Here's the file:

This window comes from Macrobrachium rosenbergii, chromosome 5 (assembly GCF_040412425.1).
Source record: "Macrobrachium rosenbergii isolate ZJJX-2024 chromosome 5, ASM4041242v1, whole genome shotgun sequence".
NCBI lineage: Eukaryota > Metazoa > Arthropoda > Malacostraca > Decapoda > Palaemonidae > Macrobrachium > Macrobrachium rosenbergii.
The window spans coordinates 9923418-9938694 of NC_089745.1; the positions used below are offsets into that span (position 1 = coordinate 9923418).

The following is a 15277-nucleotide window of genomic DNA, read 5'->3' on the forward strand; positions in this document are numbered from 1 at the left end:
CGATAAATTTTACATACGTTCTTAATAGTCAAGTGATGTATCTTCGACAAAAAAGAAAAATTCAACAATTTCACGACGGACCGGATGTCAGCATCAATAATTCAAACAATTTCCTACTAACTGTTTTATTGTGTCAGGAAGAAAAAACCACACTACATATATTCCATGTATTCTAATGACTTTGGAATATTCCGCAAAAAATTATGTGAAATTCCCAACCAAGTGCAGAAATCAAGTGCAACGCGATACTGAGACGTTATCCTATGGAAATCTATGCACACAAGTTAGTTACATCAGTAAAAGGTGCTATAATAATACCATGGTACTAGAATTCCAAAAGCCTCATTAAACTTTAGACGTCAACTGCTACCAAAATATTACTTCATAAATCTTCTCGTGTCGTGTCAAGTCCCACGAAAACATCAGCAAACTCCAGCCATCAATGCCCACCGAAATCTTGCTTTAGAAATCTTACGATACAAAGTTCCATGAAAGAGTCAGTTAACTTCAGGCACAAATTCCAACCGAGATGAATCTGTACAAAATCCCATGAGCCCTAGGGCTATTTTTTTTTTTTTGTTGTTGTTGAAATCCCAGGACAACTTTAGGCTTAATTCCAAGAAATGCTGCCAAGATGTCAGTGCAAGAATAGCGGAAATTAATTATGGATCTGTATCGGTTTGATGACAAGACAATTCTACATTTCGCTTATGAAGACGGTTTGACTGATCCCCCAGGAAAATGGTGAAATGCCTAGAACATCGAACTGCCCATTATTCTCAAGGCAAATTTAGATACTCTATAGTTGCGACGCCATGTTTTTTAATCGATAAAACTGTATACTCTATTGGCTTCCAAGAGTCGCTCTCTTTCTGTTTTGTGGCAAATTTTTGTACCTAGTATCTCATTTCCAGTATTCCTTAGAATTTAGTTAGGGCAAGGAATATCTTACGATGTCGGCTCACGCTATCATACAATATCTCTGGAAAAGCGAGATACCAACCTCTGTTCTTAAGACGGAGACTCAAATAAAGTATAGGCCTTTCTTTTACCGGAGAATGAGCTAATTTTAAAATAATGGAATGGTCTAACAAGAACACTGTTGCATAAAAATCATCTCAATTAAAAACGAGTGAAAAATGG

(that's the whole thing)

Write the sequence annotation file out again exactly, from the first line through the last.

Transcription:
This window comes from Macrobrachium rosenbergii, chromosome 5 (assembly GCF_040412425.1).
Source record: "Macrobrachium rosenbergii isolate ZJJX-2024 chromosome 5, ASM4041242v1, whole genome shotgun sequence".
NCBI lineage: Eukaryota > Metazoa > Arthropoda > Malacostraca > Decapoda > Palaemonidae > Macrobrachium > Macrobrachium rosenbergii.
The window spans coordinates 9923418-9938694 of NC_089745.1; the positions used below are offsets into that span (position 1 = coordinate 9923418).

The following is a 15277-nucleotide window of genomic DNA, read 5'->3' on the forward strand; positions in this document are numbered from 1 at the left end:
CGATAAATTTTACATACGTTCTTAATAGTCAAGTGATGTATCTTCGACAAAAAAGAAAAATTCAACAATTTCACGACGGACCGGATGTCAGCATCAATAATTCAAACAATTTCCTACTAACTGTTTTATTGTGTCAGGAAGAAAAAACCACACTACATATATTCCATGTATTCTAATGACTTTGGAATATTCCGCAAAAAATTATGTGAAATTCCCAACCAAGTGCAGAAATCAAGTGCAACGCGATACTGAGACGTTATCCTATGGAAATCTATGCACACAAGTTAGTTACATCAGTAAAAGGTGCTATAATAATACCATGGTACTAGAATTCCAAAAGCCTCATTAAACTTTAGACGTCAACTGCTACCAAAATATTACTTCATAAATCTTCTCGTGTCGTGTCAAGTCCCACGAAAACATCAGCAAACTCCAGCCATCAATGCCCACCGAAATCTTGCTTTAGAAATCTTACGATACAAAGTTCCATGAAAGAGTCAGTTAACTTCAGGCACAAATTCCAACCGAGATGAATCTGTACAAAATCCCATGAGCCCTAGGGCTATTTTTTTTTTTTTGTTGTTGTTGAAATCCCAGGACAACTTTAGGCTTAATTCCAAGAAATGCTGCCAAGATGTCAGTGCAAGAATAGCGGAAATTAATTATGGATCTGTATCGGTTTGATGACAAGACAATTCTACATTTCGCTTATGAAGACGGTTTGACTGATCCCCCAGGAAAATGGTGAAATGCCTAGAACATCGAACTGCCCATTATTCTCAAGGCAAATTTAGATACTCTATAGTTGCGACGCCATGTTTTTTAATCGATAAAACTGTATACTCTATTGGCTTCCAAGAGTCGCTCTCTTTCTGTTTTGTGGCAAATTTTTGTACCTAGTATCTCATTTCCAGTATTCCTTAGAATTTAGTTAGGGCAAGGAATATCTTACGATGTCGGCTCACGCTATCATACAATATCTCTGGAAAAGCGAGATACCAACCTCTGTTCTTAAGACGGAGACTCAAATAAAGTATAGGCCTTTCTTTTACCGGAGAATGAGCTAATTTTAAAATAATGGAATGGTCTAACAAGAACACTGTTGCATAAAAATCATCTCAATTAAAAACGAGTGAAAAATGG